jpaterson@ohri.ca
613-798-5555 x73325
Ottawa Hospital Research Institute
Source:Eurekalert

Related medicine news :

1. Penn study finds pro-death proteins required to regulate healthy immune function
2. New study shows promise in reducing surgical risks associated with surgical bleeding
3. Study, meta-analysis examine factors associated with death from heatstroke
4. Study suggests loss of 2 types of neurons -- not just 1 -- triggers Parkinsons symptoms
5. Study says COPD testing is not measuring up
6. Preclinical study suggests organ-transplant drug may aid in lupus fight
7. Ability to cope with stress can increase good cholesterol in older white men, study finds
8. High alcohol consumption increases stroke risk, Tulane study says
9. Mailman School of Public Health study examines link between racial discrimination and substance use
10. Pitt study finds inequality in tobacco advertising
11. Stanford study highlights cost-effective method of lowering heart disease risks
Post Your Comments:
*Name:
*Comment:
*Email:
(Date:3/24/2017)... ... March 24, 2017 , ... ... spark a conversation on the current obstacles facing infection prevention and offer strategies ... deaths caused by these infections. , The print component of “Fighting Infection” ...
(Date:3/24/2017)... Dallas, Texas (PRWEB) , ... March 24, 2017 , ... ... Budget Office score is invalid because it does not obey the rules Congress has ... million full-time equivalent jobs, which the GOP reform would restore. Yet, it estimates a ...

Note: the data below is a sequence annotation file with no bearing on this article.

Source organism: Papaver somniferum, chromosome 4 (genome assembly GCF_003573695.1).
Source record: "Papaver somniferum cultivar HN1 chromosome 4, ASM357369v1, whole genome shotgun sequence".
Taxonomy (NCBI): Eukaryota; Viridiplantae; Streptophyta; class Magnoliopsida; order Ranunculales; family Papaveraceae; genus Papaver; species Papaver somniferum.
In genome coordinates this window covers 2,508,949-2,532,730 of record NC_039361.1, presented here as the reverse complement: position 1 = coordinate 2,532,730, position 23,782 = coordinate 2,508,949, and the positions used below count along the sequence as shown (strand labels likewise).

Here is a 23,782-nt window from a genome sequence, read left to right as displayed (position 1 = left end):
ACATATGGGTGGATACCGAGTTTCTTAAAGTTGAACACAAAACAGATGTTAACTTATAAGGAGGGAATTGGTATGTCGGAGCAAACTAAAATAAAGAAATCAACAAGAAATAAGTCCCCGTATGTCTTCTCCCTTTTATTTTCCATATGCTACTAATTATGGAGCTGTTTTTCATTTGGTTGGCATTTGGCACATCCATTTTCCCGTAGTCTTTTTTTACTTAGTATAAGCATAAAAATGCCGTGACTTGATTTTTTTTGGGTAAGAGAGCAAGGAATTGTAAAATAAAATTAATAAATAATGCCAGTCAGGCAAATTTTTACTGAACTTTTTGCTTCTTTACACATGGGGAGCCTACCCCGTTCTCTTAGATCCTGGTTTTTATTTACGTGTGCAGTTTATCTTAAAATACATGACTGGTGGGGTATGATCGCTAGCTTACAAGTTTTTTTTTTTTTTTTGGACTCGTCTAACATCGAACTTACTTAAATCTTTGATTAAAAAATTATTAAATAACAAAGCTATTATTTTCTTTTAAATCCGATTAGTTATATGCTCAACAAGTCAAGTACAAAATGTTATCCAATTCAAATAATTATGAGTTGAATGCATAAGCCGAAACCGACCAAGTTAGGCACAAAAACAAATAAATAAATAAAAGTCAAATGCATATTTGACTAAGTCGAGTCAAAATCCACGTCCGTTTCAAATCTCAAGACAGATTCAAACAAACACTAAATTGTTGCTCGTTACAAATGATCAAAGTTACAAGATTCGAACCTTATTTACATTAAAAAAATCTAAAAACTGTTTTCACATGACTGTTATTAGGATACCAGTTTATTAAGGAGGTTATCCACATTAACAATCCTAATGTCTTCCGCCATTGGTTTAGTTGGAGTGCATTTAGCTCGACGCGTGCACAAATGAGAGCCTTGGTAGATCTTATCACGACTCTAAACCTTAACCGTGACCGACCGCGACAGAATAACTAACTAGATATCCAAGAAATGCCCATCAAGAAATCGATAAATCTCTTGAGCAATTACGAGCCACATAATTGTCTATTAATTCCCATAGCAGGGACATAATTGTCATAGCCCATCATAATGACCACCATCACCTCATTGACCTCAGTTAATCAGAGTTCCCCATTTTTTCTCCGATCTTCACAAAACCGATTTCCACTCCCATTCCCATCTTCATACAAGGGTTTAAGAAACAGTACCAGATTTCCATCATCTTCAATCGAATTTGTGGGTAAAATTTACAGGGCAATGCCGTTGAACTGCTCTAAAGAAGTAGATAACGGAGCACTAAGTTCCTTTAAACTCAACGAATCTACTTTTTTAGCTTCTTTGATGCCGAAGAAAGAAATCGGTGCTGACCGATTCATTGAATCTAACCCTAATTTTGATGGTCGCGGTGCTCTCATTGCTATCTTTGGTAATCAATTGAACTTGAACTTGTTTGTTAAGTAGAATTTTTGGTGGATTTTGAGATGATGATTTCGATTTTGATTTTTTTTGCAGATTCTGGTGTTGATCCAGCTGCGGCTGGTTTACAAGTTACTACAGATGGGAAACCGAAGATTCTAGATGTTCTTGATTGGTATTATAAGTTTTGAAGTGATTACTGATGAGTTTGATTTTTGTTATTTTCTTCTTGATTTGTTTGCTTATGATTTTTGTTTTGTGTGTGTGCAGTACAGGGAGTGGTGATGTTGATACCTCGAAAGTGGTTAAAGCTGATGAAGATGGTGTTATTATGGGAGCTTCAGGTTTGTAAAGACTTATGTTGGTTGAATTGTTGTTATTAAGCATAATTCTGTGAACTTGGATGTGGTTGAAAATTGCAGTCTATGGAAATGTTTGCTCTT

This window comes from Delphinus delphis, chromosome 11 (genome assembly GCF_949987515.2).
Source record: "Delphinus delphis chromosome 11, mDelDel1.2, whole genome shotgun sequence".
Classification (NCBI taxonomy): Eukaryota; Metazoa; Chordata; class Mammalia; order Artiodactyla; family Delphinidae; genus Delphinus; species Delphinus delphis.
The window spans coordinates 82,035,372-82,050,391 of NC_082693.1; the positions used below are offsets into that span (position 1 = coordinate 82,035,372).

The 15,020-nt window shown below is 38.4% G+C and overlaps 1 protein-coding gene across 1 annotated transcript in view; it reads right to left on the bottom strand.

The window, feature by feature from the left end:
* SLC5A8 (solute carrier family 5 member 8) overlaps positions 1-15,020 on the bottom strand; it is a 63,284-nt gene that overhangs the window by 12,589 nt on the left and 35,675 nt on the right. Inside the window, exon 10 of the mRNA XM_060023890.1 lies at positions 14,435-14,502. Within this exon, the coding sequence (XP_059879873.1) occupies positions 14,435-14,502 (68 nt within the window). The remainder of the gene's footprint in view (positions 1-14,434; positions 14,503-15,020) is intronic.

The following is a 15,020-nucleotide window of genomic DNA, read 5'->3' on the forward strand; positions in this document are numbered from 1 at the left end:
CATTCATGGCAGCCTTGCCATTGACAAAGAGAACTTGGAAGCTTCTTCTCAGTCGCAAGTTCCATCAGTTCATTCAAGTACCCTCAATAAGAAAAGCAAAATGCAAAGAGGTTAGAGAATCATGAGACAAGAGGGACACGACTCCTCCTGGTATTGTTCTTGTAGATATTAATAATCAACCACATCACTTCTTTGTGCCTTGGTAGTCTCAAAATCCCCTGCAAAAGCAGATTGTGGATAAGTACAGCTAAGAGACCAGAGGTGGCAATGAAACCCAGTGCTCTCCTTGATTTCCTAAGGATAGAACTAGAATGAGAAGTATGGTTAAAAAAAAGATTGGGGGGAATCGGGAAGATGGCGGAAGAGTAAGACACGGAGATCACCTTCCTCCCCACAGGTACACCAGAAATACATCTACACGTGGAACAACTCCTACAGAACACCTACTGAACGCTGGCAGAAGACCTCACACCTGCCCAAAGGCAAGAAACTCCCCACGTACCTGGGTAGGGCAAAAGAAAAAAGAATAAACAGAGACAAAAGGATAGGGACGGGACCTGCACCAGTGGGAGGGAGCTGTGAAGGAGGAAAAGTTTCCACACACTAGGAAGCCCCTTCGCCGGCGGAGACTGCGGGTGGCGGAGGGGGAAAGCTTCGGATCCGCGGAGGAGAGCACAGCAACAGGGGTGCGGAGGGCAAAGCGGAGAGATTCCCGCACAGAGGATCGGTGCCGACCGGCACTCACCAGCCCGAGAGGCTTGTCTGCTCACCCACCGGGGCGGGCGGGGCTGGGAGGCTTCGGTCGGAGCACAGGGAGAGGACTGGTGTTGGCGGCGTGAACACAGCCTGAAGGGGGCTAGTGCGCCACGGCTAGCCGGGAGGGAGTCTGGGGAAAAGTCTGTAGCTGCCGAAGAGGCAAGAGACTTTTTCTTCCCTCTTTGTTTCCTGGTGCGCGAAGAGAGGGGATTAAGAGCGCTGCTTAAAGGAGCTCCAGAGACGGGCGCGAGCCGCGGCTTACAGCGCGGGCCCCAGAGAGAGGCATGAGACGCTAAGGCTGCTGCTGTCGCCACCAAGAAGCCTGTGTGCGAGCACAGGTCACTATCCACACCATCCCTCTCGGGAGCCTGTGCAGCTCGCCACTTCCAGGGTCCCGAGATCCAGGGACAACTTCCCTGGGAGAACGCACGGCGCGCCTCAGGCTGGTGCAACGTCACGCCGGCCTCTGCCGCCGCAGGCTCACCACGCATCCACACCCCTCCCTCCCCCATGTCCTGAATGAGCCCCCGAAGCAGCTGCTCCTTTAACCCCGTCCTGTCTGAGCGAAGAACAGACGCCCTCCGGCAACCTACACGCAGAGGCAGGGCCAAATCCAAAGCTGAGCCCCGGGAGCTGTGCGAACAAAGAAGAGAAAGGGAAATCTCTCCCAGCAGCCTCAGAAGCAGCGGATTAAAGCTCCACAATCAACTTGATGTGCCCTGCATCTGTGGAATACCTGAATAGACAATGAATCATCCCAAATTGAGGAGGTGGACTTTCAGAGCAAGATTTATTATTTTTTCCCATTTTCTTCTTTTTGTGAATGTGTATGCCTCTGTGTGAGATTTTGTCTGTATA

(Date:3/24/2017)... Sedona, Arizona (PRWEB) , ... March 24, 2017 ... ... Shamangelic Healing Center, Sedona, Arizona’s Premier Center for Shamanic Healing and Spiritual Awakening, ... Jorge Luis Delgado, June 9--24, 2017. This sacred and spiritual journey during ...
(Date:3/24/2017)... ... March 24, 2017 , ... ... at the Advanced ERISA Benefit Claims Litigation seminar in Chicago, Illinois. She ... Record, The majority of cases litigated under ERISA involve claims for long-term disability ...
(Date:3/24/2017)... ... March 24, 2017 , ... Empower Brokerage, located in Southlake, ... leads programs. , In February, 2017, Empower Brokerage introduced their new “Performance Partners” ... designed to teach how to maximize their sales efforts, as well as how ...
Breaking Medicine News(10 mins):
(Date:3/24/2017)... 2017   The Accreditation Council for Medical ... in the pharmaceutical industry has appointed Dr. ... newly formed scientific advisory board. Dr. Chin will ... first ever medical affairs think tank within the ... the ACMA, please visit  www.medicalaffairsspecialist.org .  Connect ...
(Date:3/24/2017)... Research and Markets has announced the addition of the ... report to their offering. ... The Deep Learning: Drug Discovery and Diagnostics Market, 2017-2035 ... market of deep learning solutions within the healthcare domain. Primarily driven ... a novel solution to generate relevant insights from medical data. ...
(Date:3/24/2017)... -- GenomeDx Biosciences today announced that six abstracts featuring Decipher ... Classifier tests will be presented at the 32 nd ... March 24 to 28, 2017 in London, ... Europe,s largest urological event showcasing the ... The abstract titled "Muscle invasive bladder cancer: ...
Breaking Medicine Technology: